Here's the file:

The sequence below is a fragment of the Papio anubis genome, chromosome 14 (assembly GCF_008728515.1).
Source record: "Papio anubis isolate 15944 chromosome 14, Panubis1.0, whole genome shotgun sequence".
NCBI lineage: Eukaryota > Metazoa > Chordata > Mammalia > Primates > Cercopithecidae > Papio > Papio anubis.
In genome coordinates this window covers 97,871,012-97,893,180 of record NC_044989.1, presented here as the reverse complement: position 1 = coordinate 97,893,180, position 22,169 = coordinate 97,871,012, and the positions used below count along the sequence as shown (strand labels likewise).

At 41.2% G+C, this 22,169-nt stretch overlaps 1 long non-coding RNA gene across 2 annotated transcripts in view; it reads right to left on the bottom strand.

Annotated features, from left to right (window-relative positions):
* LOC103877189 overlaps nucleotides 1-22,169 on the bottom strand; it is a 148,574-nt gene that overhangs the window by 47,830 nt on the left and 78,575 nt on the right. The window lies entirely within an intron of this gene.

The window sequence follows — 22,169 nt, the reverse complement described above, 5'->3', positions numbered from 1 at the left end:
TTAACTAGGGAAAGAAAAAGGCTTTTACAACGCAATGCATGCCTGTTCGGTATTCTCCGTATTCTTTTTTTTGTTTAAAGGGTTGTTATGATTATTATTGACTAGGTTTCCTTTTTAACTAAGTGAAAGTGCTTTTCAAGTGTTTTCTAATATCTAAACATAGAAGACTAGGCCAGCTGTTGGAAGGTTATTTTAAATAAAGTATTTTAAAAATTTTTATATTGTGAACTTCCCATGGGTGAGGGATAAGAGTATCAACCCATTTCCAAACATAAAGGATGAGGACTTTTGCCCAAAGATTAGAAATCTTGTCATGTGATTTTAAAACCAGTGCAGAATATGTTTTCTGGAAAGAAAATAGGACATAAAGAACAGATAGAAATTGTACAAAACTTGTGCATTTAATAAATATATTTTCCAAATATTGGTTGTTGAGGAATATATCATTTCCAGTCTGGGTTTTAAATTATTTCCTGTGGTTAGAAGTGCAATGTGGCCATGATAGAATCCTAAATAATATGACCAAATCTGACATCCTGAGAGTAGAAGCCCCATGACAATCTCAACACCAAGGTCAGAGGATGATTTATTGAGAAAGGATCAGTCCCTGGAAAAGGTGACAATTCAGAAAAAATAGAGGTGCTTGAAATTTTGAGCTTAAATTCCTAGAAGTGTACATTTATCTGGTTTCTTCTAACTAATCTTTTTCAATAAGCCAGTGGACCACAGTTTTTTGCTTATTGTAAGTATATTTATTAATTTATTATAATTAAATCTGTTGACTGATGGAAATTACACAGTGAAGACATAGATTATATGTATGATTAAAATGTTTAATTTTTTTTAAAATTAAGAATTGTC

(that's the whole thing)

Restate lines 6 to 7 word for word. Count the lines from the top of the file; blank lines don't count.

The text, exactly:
Annotated features, from left to right (window-relative positions):
* LOC103877189 overlaps nucleotides 1-22,169 on the bottom strand; it is a 148,574-nt gene that overhangs the window by 47,830 nt on the left and 78,575 nt on the right. The window lies entirely within an intron of this gene.